January 08, 2020

Chris McCormick

Suspension of disbelief

Pro wrestling serves as a clever metaphor in Chris McCormick’s second novel, The Gimmicks, a complex exploration of fakery, authenticity, luck and survival.

Share this Article:
Share on facebook
Share on twitter
Share on pinterest
Share on email

The answer to whether or not professional wrestling is scripted or authentic is complicated, with the protection of kayfabethe concept of maintaining the veracity of staged events—considered to be one of the sport’s highest tenets. If the wrestlers play along, then so does the audience—even when we know it’s an act. And isn’t this wild, sweaty show better when we all play along?

Pro wrestling serves as a clever metaphor in Chris McCormick’s second novel, The Gimmicks, a complex exploration of fakery, authenticity, luck and survival. It follows two cousins in the wake of the Armenian genocide as they search for their place in history and attempt to define the extent of their loyalty. While Ruben escapes to France and beyond, Avo becomes a pro wrestler in America. Mina, a mutual friend and love interest, enlists Terry, Avo’s manager, to help provide answers about the brothers’ whereabouts.

We reached out to McCormick, who’s an assistant professor at Minnesota State University, to hear more about this engaging tale.


What is your relationship to professional wrestling?
The title of the book comes from the wrestling term for the characters a wrestler portrays in the ring. I’m interested in the ways not only wrestlers but all of us perform different versions of ourselves. When pro wrestling is done well, it can play with those boundaries between authenticity and performance in ways I find fascinating. As a fiction writer, I find it useful to learn about my own capacities for suspension of disbelief, narrative justice and sheer storytelling joy. I grew up believing pro wrestling was real, and then I learned it was orchestrated. Now I know it’s both.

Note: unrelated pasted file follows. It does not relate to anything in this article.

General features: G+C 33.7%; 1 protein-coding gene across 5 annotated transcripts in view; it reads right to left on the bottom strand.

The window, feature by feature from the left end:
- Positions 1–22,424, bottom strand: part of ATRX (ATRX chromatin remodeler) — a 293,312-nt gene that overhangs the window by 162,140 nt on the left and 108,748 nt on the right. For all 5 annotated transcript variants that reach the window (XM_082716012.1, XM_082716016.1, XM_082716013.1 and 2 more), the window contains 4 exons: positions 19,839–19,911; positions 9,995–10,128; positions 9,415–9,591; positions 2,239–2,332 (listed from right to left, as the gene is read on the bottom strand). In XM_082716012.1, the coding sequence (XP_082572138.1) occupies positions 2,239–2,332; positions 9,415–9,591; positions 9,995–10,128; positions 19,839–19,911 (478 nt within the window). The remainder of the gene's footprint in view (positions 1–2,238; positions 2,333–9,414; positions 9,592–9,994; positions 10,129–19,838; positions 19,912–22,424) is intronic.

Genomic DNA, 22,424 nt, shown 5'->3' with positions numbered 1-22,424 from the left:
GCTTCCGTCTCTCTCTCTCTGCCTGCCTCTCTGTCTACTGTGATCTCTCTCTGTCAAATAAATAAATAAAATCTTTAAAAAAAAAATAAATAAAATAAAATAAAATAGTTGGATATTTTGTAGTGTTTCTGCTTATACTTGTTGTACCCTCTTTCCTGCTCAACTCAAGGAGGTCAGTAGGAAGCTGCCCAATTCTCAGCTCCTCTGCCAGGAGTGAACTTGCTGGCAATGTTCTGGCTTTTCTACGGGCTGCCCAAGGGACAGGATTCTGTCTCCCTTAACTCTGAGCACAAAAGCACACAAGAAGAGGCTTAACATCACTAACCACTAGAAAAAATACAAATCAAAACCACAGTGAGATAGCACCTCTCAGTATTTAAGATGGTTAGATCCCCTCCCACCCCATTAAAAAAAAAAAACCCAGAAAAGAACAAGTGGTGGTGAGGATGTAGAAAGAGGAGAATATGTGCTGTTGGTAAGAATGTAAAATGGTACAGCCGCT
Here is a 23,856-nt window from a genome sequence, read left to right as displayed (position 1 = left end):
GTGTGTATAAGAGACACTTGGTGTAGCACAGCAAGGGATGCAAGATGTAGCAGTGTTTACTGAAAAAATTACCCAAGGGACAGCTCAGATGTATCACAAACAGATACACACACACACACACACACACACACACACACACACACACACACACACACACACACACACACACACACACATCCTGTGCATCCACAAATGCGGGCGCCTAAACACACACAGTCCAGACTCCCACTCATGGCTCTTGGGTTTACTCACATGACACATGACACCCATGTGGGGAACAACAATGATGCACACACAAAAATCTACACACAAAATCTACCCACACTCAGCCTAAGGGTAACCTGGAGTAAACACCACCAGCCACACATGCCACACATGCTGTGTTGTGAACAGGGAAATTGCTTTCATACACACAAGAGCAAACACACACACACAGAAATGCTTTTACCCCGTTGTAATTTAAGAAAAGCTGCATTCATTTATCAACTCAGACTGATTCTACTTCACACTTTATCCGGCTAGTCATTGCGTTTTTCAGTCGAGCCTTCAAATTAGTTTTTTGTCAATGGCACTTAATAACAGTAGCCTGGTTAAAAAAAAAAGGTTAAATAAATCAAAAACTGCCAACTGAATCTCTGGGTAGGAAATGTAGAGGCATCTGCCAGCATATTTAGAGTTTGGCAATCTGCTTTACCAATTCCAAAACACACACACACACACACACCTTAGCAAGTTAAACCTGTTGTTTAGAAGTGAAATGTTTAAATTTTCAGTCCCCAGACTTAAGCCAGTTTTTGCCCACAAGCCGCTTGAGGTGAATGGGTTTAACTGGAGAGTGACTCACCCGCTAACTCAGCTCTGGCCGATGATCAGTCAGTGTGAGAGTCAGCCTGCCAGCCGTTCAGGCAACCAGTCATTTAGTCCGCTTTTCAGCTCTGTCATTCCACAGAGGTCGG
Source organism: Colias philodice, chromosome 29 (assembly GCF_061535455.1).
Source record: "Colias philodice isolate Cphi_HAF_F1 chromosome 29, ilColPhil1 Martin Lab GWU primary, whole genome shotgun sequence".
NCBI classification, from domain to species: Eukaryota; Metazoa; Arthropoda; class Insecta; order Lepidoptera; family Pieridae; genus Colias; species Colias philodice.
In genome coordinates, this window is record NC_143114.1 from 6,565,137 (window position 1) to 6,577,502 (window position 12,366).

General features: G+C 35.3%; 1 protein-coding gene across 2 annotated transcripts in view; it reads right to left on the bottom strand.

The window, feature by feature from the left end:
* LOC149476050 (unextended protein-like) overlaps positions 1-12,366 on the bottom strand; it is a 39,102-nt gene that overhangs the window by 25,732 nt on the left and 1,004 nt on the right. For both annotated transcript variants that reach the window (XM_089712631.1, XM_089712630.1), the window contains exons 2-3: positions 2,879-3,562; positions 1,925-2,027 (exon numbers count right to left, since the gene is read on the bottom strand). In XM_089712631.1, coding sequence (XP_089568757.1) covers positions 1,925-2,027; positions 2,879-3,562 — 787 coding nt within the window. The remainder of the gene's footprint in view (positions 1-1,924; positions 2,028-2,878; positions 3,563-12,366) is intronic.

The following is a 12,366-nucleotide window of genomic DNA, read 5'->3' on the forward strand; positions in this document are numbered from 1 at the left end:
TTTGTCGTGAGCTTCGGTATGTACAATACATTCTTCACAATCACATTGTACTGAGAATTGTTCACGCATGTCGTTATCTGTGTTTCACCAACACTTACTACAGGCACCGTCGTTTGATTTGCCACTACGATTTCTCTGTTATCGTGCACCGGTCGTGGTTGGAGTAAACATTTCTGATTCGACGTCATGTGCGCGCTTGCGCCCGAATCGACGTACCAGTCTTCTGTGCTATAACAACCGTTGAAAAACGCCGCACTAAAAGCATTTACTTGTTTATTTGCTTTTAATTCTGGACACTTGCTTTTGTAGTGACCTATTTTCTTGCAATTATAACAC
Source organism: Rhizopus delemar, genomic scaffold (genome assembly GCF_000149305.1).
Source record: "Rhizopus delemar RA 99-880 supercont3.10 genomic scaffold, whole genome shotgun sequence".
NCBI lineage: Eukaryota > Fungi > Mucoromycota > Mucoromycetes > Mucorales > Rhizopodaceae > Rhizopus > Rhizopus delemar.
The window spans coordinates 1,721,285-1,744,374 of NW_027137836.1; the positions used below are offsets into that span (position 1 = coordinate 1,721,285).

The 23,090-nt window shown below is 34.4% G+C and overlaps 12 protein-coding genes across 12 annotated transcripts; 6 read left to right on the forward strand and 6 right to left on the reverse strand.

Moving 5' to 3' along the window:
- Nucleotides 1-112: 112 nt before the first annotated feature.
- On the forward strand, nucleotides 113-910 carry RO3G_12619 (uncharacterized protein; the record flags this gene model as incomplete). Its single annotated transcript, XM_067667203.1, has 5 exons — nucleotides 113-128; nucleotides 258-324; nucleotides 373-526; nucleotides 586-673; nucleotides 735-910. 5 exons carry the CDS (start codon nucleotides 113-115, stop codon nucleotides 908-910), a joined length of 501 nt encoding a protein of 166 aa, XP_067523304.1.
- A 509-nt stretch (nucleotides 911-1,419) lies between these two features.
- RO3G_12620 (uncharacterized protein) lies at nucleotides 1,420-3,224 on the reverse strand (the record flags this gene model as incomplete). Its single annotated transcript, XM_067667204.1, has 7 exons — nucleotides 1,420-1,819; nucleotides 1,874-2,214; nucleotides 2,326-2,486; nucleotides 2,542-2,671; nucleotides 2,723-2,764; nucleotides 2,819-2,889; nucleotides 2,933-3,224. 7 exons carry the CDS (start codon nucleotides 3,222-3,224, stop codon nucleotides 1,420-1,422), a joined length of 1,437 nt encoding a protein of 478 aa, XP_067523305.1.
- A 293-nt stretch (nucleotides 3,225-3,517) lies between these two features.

“I grew up believing pro wrestling was real, and then I learned it was orchestrated. Now I know it’s both.”

What was your process for researching pro wrestling and the Armenian genocide? Did you research your more tangential topics, like cat breeding and backgammon?
Although fictional, the novel is heavily researched and incorporates historical characters and events. Because my mother and my extended family immigrated from Armenia, I grew up learning about Armenian history. Researching the book, though, I needed more than my family’s accounts of the genocide and of the country. I read countless thousands of pages of history, including Ronald Grigor Suny’s remarkable contextualization of the late Ottoman Empire, “They Can Live in the Desert but Nowhere Else”: A History of the Armenian Genocide, and Michael J. Arlen’s classic personal journey to Soviet Armenia, Passage to Ararat. In addition to historical research, I traveled to Armenia myself.

Similarly, my understanding of the complex inner workings of the professional wrestling industry in the late 1970s and early 1980s, at the end of the so-called “territory days,” when wrestlers traveled the country to keep their gimmicks fresh to new audiences, required serious research. Chief among my sources were David Shoemaker’s book, The Squared Circle: Life, Death, and Professional Wrestling, and Scott Beekman’s Ringside: A History of Professional Wrestling in America. I’m also indebted to countless hours of “shoot” interviews online with current and former pro wrestlers, whose road stories influenced the voice and perspective of my novel’s old-school ambassador to the sport, Terry “Angel Hair” Krill.

The best part about writing a novel is that you get to use everything you’re interested in. Because I’d grown up watching the old Armenians in my family play backgammon at every gathering, I learned about the game and used it in the story. As for cat breeding, I can’t say I’m interested in it, but my character seemed to be, and I was curious about his interest. That’s where the internet comes in handy.

“Writing the book helped me map my own fluctuating hopefulness and fears, my own evolving capacity to suspend my disbelief in America.”

Describe your writing process. Specifically, how do you balance teaching and writing?